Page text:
Mahabharata Bhishma Parva Chapter 38:2

Mahabharata Bhishma Parva (Bhagavat-Gita Parva) Chapter 38:2
Bhagavad Gita Chapter XIV

When the holder of a body goeth to dissolution while goodness is developed, then he attaineth to the spotless regions of those that know the Supreme. Going to dissolution when passion prevails, one is born among those that are attached to work. Likewise, dissolved during darkness, one is born in wombs that beget the ignorant. The fruit of good action is said to be good and untainted. The fruit, however, of passion, is misery; (and) the fruit of Darkness is ignorance. From goodness is produced knowledge; from passion, avarice; (and) from darkness are error and delusion, and also ignorance. They that dwell in goodness go on high; they that are addicted to passion dwell in the middle; (while) they that are of darkness, being addicted to the lowest quality, go down. When an observer recognises none else to be an agent save the qualities, and knows that which is beyond (the qualities), he attaineth to my nature. The embodied [soul], by transcending these three qualities which constitute the source of all bodies, enjoyeth immortality, being freed from birth, death, decrepitude, and misery.[1]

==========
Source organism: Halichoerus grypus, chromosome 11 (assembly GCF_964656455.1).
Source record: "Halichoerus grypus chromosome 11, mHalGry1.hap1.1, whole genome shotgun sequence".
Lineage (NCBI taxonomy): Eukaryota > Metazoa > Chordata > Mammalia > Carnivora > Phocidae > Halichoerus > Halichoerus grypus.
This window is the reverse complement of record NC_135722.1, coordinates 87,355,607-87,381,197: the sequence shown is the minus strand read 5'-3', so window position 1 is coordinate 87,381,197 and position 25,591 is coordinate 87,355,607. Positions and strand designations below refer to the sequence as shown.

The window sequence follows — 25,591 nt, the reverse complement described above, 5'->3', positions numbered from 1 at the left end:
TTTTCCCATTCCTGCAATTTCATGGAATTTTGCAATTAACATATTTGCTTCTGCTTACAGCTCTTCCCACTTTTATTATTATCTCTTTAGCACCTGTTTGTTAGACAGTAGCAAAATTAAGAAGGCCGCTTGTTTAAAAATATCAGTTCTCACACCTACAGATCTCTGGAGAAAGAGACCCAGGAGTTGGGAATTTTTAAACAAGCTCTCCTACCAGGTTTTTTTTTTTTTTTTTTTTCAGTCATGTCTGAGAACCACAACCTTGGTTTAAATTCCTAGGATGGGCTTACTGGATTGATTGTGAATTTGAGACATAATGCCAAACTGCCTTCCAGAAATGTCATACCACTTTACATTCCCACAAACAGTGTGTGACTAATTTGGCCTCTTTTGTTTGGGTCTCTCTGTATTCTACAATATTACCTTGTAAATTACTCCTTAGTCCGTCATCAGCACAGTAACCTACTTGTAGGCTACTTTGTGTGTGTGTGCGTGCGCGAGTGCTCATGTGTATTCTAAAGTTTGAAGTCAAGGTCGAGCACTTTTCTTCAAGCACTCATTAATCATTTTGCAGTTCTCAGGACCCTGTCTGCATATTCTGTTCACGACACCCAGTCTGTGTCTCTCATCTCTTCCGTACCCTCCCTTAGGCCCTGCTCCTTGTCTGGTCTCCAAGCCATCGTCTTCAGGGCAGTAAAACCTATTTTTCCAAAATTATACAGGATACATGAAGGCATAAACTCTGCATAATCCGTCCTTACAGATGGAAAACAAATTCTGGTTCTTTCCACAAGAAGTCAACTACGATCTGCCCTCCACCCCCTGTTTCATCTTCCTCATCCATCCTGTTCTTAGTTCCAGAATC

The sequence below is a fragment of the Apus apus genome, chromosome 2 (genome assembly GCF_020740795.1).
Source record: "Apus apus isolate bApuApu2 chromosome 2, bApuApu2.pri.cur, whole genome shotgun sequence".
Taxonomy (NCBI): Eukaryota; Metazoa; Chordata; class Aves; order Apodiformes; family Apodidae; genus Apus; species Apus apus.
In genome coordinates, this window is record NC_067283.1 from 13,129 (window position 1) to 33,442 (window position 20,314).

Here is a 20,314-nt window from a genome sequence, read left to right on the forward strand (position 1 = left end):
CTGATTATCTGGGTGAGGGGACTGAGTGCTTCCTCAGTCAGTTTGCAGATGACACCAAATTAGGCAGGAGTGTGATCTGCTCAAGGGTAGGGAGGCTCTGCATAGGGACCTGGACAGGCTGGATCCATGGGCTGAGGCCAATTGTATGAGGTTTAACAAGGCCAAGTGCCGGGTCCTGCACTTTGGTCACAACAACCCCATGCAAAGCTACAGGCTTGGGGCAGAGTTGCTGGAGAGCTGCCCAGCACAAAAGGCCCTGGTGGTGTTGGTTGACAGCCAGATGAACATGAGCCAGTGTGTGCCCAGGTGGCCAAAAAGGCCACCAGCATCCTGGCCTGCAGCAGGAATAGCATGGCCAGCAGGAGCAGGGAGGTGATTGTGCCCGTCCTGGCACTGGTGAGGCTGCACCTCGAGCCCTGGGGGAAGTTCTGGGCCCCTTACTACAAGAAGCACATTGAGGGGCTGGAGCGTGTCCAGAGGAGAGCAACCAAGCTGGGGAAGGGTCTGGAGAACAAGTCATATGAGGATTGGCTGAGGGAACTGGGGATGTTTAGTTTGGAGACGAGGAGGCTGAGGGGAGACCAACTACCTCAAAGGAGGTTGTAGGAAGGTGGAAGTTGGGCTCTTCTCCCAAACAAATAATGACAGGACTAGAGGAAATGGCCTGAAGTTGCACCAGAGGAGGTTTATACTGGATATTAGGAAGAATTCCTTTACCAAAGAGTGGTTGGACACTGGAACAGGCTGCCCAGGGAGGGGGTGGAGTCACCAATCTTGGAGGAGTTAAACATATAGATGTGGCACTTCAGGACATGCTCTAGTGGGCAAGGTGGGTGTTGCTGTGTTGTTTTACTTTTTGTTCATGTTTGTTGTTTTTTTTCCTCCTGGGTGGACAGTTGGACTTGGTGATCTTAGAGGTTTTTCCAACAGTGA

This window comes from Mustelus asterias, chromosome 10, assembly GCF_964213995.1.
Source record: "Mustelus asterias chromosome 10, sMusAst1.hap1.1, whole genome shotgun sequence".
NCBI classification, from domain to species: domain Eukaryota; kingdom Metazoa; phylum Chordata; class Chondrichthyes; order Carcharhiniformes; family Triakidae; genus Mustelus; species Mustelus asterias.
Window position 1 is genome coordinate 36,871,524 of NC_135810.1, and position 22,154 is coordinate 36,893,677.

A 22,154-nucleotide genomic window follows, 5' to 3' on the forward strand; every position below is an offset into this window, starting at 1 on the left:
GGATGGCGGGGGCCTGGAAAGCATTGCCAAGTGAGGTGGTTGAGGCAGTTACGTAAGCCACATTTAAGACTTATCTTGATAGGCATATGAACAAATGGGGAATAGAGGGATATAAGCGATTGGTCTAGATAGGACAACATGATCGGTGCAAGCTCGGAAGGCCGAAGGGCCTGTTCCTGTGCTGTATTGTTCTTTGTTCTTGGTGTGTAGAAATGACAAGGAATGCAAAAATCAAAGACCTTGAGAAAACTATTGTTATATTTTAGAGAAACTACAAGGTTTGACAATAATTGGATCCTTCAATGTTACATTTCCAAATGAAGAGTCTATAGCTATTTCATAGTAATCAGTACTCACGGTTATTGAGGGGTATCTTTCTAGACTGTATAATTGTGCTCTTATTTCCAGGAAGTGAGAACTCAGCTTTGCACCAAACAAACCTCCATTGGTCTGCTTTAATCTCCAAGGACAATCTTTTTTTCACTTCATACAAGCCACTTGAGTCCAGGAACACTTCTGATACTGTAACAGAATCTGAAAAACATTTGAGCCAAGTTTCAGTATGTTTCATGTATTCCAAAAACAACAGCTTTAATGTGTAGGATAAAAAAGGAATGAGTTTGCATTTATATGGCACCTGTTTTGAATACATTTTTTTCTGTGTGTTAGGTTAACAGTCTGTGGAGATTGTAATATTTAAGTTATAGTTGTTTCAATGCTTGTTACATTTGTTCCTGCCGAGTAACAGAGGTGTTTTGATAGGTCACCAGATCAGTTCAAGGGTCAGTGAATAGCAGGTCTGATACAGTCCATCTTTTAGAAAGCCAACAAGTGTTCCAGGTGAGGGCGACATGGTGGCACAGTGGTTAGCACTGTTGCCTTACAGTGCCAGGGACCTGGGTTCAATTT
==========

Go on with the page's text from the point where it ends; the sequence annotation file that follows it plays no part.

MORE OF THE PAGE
Arjuna said, 'What are indications, O Lord, of one who hath transcended these three qualities? What is his conduct? How also doth one transcend these three qualities?

The Holy One said, 'He who hath no aversion for light, activity, and even delusion, O son of Pandu, when they are present, nor desireth them when they are absent,[2] who, seated as one unconcerned, is not shaken by those qualities; who sitteth and moveth not, thinking that it is the qualities (and not he) that are engaged (in their respective functions); to whom pain and pleasure are alike, who is self-contained, and to whom a sod of earth, a stone, and gold are alike; to whom the agreeable and the disagreeable are the same; who hath discernment; to whom censure and praise are the same; to whom honour and dishonour are the same; who regardeth friend and foe alike; who hath renounced all exertion—is said to have transcended the qualities. He also who worshippeth Me with exclusive devotion, he, transcending those qualities, becometh fit for admission into the nature of Brahma. For I am the stay of Brahma, of immortality, of undestructibility, of eternal piety, and of unbroken felicity.[3]



  1. Deha samudbhava is explained by the commentators as having their "samudbhava or parinama in deha." It is an instance of the vahuvrihi compound.
  2. Light, activity, and delusion are the three qualities as indicated by their effects.
  3. Pratishtha is explained by Sankara as "something on which another (here Brahma) stays or rests." Sreedhara explains it as Pratima. Telang following Sreedhara, renders it "embodiment;" Mr. Davies, as "seat." Amritasya and Avyayasya are taken separately by the commentators.